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Well, the GL500 and the GL650 are within 1 pound of each other, so no help there.



Picking up a bike has a lot to do with how Low the bike gets when it is down.

If you get some crash bars that stick out as far as you can find, it will be Much easier to pick up.

you can also mount a couple of strap loops on it, using the rear luggage bars. this will give you someplace to grab on near the back.



The ascot 500 (425lbs) uses the shadow 500 motor and could be a good choice, but you are going to want that crash bar on it too. but it has a Small tank. 1.9 gal to reserve.

It feels a little tight to me, but you might find it a good ride.



If you are looking for a low weight and easier to pick up bike, you are going to need a cruiser and a smaller one at that. think LS650 savage(340lbs)(fuel cap, 2.7) or virago 535 (400lbs) (fuel cap, 87-89 2.3 or 90-on 3.6)



If going faster than 60mph isn't needed, look into the Yamaha TW200 or other small dual sport bikes.

they are fun to ride and the TW200 weights in at only 280 lbs.
 

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DORAL,



I just think it's great that you keep going...I had no idea you were 80, so major KUDOS to you sir !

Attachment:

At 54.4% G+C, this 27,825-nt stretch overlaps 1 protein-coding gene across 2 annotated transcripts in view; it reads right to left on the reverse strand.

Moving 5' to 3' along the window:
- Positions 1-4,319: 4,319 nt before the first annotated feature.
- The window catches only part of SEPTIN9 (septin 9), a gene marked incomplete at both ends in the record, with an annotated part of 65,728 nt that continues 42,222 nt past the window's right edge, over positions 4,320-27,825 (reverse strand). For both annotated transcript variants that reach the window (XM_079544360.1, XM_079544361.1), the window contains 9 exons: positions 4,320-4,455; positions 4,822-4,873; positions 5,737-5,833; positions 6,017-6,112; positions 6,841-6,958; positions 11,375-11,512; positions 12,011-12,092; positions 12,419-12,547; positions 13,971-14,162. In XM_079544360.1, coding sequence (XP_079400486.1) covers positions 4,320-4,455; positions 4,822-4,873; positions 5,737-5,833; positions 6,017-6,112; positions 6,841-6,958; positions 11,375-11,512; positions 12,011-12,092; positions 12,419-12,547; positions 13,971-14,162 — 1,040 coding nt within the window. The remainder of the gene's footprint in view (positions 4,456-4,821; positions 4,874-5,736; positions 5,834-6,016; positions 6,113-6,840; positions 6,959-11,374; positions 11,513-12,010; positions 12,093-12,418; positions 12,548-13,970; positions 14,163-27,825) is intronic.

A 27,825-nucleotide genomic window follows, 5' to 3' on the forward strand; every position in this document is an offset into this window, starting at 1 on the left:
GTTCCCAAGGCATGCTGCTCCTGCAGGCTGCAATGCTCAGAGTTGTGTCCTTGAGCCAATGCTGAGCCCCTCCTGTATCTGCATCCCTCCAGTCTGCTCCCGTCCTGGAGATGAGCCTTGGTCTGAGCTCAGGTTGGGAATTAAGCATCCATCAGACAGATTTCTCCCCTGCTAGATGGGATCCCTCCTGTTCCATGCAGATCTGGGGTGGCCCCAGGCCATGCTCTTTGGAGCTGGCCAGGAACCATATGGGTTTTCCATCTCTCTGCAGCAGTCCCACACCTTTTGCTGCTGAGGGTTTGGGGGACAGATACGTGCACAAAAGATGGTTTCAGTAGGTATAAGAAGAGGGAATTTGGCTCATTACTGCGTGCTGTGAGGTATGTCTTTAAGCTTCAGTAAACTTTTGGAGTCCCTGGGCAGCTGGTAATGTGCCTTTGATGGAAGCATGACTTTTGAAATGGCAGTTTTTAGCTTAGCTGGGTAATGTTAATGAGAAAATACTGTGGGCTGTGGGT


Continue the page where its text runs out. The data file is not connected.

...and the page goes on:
My dad lives across the street from us which is the only reason we haven't moved out of this little run down town we live in as someone NEEDS to be here to keep an eye on him...he's 84. I know there's no way my dad could even think about riding a motorcycle....hell I've taken his power tools like his skill saws etc and put them away in my garage so he doesn't even try to use them and kill himself.....I told him if he ever needs anything cut then he can call me




Saying this I do understand that different people age differently so all I can say to you is go as long as you can but PLEASE BE CAREFUL and if you have ANY inkling that riding is getting to be too much for you then do stop......but if you keep going then do get something else that you can lift up off of you if you go down.



I'm sure if you have to give up on the CX/GL line and get something different that NOBODY here would mind you hanging around here as a CX brother so you can still give tech advice and possibly get help on whatever other bike you may get.



Hang in there
 

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I've always liked the idea of a 250 Honda Rebel for knocking about on,